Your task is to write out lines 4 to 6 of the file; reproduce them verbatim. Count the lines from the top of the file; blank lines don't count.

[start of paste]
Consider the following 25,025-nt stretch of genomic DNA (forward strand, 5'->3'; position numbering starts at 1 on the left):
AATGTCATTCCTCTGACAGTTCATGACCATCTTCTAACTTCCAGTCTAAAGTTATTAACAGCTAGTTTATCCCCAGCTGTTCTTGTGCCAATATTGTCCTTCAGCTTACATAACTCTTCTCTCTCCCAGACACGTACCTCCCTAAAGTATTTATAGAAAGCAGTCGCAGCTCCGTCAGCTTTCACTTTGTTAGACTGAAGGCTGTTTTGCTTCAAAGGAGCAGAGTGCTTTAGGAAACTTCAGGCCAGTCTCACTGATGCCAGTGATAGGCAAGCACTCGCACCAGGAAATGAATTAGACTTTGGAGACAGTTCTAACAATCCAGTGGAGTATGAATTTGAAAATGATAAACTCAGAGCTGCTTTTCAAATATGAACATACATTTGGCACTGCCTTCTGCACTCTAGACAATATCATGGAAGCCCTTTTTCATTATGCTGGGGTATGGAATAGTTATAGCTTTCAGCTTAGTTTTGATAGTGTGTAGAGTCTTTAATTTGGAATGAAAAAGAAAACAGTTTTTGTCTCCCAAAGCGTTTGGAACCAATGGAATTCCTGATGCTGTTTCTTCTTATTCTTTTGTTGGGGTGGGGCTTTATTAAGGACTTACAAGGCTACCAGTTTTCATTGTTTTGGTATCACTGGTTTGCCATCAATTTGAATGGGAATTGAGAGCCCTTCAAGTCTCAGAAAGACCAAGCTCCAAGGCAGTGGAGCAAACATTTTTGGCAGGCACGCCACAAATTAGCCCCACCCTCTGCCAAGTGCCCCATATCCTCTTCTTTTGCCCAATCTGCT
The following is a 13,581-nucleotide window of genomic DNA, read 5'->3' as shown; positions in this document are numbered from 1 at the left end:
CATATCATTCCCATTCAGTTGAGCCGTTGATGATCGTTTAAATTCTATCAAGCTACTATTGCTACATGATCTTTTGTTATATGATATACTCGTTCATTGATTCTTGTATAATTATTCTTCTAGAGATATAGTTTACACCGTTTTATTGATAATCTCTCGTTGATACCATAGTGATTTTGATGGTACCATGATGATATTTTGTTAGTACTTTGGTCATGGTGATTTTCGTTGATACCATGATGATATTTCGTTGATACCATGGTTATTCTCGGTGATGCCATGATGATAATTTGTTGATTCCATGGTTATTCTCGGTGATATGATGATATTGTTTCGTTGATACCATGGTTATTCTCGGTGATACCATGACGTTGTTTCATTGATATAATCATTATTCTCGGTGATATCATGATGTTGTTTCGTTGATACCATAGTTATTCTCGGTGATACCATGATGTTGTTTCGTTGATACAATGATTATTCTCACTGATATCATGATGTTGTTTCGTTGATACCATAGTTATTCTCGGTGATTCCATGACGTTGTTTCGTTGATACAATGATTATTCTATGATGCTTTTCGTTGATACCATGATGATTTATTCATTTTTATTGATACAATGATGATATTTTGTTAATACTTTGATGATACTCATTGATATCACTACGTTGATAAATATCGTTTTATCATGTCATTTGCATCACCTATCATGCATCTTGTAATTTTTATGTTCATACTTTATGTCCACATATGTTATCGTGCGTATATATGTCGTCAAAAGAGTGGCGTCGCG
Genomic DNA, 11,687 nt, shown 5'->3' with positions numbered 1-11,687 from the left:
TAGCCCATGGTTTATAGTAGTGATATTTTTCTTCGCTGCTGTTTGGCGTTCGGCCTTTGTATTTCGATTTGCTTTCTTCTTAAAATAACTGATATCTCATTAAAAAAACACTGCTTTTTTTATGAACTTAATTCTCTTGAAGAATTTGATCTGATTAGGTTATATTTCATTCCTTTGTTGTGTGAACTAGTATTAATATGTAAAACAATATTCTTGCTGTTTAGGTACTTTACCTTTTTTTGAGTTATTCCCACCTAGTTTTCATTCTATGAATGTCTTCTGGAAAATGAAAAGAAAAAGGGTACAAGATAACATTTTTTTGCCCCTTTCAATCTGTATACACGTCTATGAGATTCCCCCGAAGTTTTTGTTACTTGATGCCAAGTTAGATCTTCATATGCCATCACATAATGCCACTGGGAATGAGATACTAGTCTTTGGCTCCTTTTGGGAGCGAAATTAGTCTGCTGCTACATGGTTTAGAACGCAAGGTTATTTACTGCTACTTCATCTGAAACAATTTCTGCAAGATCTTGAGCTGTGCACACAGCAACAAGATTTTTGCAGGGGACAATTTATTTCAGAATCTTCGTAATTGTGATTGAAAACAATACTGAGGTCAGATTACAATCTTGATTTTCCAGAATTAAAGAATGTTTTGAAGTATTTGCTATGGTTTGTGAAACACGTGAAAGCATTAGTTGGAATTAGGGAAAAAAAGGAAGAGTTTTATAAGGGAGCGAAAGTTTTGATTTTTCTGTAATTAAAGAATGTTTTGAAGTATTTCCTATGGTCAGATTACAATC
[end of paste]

CATATCATTCCCATTCAGTTGAGCCGTTGATGATCGTTTAAATTCTATCAAGCTACTATTGCTACATGATCTTTTGTTATATGATATACTCGTTCATTGATTCTTGTATAATTATTCTTCTAGAGATATAGTTTACACCGTTTTATTGATAATCTCTCGTTGATACCATAGTGATTTTGATGGTACCATGATGATATTTTGTTAGTACTTTGGTCATGGTGATTTTCGTTGATACCATGATGATATTTCGTTGATACCATGGTTATTCTCGGTGATGCCATGATGATAATTTGTTGATTCCATGGTTATTCTCGGTGATATGATGATATTGTTTCGTTGATACCATGGTTATTCTCGGTGATACCATGACGTTGTTTCATTGATATAATCATTATTCTCGGTGATATCATGATGTTGTTTCGTTGATACCATAGTTATTCTCGGTGATACCATGATGTTGTTTCGTTGATACAATGATTATTCTCACTGATATCATGATGTTGTTTCGTTGATACCATAGTTATTCTCGGTGATTCCATGACGTTGTTTCGTTGATACAATGATTATTCTATGATGCTTTTCGTTGATACCATGATGATTTATTCATTTTTATTGATACAATGATGATATTTTGTTAATACTTTGATGATACTCATTGATATCACTACGTTGATAAATATCGTTTTATCATGTCATTTGCATCACCTATCATGCATCTTGTAATTTTTATGTTCATACTTTATGTCCACATATGTTATCGTGCGTATATATGTCGTCAAAAGAGTGGCGTCGCG
Genomic DNA, 11,687 nt, shown 5'->3' with positions numbered 1-11,687 from the left:
TAGCCCATGGTTTATAGTAGTGATATTTTTCTTCGCTGCTGTTTGGCGTTCGGCCTTTGTATTTCGATTTGCTTTCTTCTTAAAATAACTGATATCTCATTAAAAAAACACTGCTTTTTTTATGAACTTAATTCTCTTGAAGAATTTGATCTGATTAGGTTATATTTCATTCCTTTGTTGTGTGAACTAGTATTAATATGTAAAACAATATTCTTGCTGTTTAGGTACTTTACCTTTTTTTGAGTTATTCCCACCTAGTTTTCATTCTATGAATGTCTTCTGGAAAATGAAAAGAAAAAGGGTACAAGATAACATTTTTTTGCCCCTTTCAATCTGTATACACGTCTATGAGATTCCCCCGAAGTTTTTGTTACTTGATGCCAAGTTAGATCTTCATATGCCATCACATAATGCCACTGGGAATGAGATACTAGTCTTTGGCTCCTTTTGGGAGCGAAATTAGTCTGCTGCTACATGGTTTAGAACGCAAGGTTATTTACTGCTACTTCATCTGAAACAATTTCTGCAAGATCTTGAGCTGTGCACACAGCAACAAGATTTTTGCAGGGGACAATTTATTTCAGAATCTTCGTAATTGTGATTGAAAACAATACTGAGGTCAGATTACAATCTTGATTTTCCAGAATTAAAGAATGTTTTGAAGTATTTGCTATGGTTTGTGAAACACGTGAAAGCATTAGTTGGAATTAGGGAAAAAAAGGAAGAGTTTTATAAGGGAGCGAAAGTTTTGATTTTTCTGTAATTAAAGAATGTTTTGAAGTATTTCCTATGGTCAGATTACAATC